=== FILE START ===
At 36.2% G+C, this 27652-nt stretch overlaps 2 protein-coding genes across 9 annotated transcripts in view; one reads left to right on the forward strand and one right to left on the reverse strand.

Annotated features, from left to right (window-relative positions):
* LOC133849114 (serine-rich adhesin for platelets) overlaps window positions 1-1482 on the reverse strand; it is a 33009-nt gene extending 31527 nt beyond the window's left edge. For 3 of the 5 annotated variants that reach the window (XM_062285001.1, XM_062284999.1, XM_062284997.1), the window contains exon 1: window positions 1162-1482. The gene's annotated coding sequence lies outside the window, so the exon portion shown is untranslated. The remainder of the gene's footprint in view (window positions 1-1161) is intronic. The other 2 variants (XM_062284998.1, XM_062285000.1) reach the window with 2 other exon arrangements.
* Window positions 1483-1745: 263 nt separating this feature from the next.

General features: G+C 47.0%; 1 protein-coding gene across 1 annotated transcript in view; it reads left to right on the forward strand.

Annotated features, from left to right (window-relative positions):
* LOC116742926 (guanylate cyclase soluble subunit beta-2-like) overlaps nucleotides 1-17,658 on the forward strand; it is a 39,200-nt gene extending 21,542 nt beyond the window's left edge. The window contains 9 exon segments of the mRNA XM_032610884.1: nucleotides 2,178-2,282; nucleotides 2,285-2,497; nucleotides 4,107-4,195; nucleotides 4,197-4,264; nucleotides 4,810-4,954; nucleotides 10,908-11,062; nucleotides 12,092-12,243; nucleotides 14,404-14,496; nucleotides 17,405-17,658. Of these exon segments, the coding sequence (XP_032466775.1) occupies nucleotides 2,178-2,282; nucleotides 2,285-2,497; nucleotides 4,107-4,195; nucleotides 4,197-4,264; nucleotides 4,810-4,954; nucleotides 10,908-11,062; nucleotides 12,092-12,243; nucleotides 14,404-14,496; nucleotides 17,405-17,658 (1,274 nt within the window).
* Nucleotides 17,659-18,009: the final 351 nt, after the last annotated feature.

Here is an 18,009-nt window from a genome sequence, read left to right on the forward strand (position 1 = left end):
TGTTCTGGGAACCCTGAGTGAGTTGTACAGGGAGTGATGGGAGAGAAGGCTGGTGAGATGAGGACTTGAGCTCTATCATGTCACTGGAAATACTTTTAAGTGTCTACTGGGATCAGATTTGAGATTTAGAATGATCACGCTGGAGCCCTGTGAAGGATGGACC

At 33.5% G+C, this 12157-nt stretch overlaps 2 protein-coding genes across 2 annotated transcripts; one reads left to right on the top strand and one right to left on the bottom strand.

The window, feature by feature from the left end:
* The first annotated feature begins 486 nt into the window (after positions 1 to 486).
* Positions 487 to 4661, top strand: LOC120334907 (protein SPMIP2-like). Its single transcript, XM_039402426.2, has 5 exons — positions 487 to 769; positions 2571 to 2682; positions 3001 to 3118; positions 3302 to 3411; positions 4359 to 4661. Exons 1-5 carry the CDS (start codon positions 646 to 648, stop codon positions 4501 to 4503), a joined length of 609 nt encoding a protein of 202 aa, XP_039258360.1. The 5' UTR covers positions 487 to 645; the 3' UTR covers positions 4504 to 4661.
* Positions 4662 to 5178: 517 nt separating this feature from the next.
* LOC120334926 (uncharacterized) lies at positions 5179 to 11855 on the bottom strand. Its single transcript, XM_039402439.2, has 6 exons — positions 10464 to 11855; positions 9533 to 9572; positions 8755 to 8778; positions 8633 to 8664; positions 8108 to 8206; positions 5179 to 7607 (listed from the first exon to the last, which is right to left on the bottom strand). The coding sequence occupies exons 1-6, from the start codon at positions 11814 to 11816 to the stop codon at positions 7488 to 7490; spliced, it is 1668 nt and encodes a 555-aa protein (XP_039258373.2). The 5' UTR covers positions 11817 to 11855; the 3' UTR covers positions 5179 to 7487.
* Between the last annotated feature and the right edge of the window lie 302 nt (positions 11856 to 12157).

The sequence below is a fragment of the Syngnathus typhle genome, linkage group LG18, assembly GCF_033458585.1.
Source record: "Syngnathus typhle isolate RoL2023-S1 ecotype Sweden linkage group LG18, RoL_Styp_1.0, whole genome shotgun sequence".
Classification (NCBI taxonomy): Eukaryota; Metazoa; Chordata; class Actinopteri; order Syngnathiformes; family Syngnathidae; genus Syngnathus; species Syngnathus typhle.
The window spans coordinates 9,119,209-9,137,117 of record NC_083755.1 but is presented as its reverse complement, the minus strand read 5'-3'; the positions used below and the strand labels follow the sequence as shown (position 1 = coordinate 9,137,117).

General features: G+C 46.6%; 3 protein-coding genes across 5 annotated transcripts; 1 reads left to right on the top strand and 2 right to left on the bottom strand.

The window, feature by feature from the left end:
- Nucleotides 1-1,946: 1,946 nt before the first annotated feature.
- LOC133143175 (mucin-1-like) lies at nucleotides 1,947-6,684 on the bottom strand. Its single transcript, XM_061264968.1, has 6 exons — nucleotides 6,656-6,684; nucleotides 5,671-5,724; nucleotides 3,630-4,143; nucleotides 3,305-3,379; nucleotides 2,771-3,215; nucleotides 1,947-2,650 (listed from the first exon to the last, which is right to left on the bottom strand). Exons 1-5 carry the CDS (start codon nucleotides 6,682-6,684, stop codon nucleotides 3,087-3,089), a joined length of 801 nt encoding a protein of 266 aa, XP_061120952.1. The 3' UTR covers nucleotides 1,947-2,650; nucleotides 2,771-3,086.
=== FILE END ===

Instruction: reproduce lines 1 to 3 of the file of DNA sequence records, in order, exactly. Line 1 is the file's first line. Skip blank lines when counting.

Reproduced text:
At 36.2% G+C, this 27652-nt stretch overlaps 2 protein-coding genes across 9 annotated transcripts in view; one reads left to right on the forward strand and one right to left on the reverse strand.

Annotated features, from left to right (window-relative positions):
* LOC133849114 (serine-rich adhesin for platelets) overlaps window positions 1-1482 on the reverse strand; it is a 33009-nt gene extending 31527 nt beyond the window's left edge. For 3 of the 5 annotated variants that reach the window (XM_062285001.1, XM_062284999.1, XM_062284997.1), the window contains exon 1: window positions 1162-1482. The gene's annotated coding sequence lies outside the window, so the exon portion shown is untranslated. The remainder of the gene's footprint in view (window positions 1-1161) is intronic. The other 2 variants (XM_062284998.1, XM_062285000.1) reach the window with 2 other exon arrangements.